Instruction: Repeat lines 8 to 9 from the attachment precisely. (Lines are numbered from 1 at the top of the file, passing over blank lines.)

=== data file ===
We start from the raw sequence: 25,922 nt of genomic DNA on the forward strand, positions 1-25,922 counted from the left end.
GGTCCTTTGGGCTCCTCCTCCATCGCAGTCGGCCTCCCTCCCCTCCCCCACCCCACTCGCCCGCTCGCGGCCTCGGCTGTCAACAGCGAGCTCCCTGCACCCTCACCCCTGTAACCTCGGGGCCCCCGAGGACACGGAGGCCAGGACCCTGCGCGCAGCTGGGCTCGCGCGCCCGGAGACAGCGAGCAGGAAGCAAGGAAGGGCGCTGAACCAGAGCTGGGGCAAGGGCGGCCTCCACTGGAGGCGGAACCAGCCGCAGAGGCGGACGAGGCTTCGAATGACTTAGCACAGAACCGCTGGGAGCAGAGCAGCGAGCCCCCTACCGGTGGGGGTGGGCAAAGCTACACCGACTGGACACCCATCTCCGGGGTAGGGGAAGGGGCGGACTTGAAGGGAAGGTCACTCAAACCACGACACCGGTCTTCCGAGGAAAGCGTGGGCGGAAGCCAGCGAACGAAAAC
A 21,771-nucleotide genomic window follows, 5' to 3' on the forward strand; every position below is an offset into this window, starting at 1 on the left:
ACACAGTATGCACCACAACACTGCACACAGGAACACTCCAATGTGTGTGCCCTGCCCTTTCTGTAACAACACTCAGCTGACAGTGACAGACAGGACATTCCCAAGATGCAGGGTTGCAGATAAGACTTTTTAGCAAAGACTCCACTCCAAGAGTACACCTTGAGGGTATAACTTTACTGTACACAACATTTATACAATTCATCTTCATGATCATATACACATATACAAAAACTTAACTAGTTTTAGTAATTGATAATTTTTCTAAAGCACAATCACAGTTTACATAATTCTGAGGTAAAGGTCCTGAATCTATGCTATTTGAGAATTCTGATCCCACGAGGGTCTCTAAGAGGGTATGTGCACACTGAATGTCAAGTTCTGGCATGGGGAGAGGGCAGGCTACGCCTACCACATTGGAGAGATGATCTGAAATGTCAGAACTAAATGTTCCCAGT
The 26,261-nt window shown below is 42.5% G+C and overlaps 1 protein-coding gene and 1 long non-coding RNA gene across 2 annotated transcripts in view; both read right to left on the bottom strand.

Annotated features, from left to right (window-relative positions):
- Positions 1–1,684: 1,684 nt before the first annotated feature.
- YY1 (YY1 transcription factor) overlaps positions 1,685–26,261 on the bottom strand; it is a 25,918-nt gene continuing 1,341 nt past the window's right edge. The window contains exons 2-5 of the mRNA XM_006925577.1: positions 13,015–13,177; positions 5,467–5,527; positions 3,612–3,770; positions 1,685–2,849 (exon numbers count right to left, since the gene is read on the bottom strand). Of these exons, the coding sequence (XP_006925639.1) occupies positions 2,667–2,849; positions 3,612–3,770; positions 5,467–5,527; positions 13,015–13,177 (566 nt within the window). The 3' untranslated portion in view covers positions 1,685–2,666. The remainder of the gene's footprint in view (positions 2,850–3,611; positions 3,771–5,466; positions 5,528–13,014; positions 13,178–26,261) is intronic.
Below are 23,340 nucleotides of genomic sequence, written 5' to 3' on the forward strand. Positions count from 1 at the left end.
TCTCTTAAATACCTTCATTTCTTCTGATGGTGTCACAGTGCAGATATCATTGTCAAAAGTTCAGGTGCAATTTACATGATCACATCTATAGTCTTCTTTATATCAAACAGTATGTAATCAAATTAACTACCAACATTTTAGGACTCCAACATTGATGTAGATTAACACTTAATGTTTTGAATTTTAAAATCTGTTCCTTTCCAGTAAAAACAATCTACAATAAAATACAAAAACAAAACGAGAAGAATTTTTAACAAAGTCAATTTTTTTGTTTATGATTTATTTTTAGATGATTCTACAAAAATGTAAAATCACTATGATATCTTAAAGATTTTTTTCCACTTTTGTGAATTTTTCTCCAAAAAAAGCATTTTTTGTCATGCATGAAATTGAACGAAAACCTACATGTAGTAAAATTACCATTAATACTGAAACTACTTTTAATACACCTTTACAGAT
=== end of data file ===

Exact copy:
- YY1 (YY1 transcription factor) overlaps positions 1,685–26,261 on the bottom strand; it is a 25,918-nt gene continuing 1,341 nt past the window's right edge. The window contains exons 2-5 of the mRNA XM_006925577.1: positions 13,015–13,177; positions 5,467–5,527; positions 3,612–3,770; positions 1,685–2,849 (exon numbers count right to left, since the gene is read on the bottom strand). Of these exons, the coding sequence (XP_006925639.1) occupies positions 2,667–2,849; positions 3,612–3,770; positions 5,467–5,527; positions 13,015–13,177 (566 nt within the window). The 3' untranslated portion in view covers positions 1,685–2,666. The remainder of the gene's footprint in view (positions 2,850–3,611; positions 3,771–5,466; positions 5,528–13,014; positions 13,178–26,261) is intronic.
Below are 23,340 nucleotides of genomic sequence, written 5' to 3' on the forward strand. Positions count from 1 at the left end.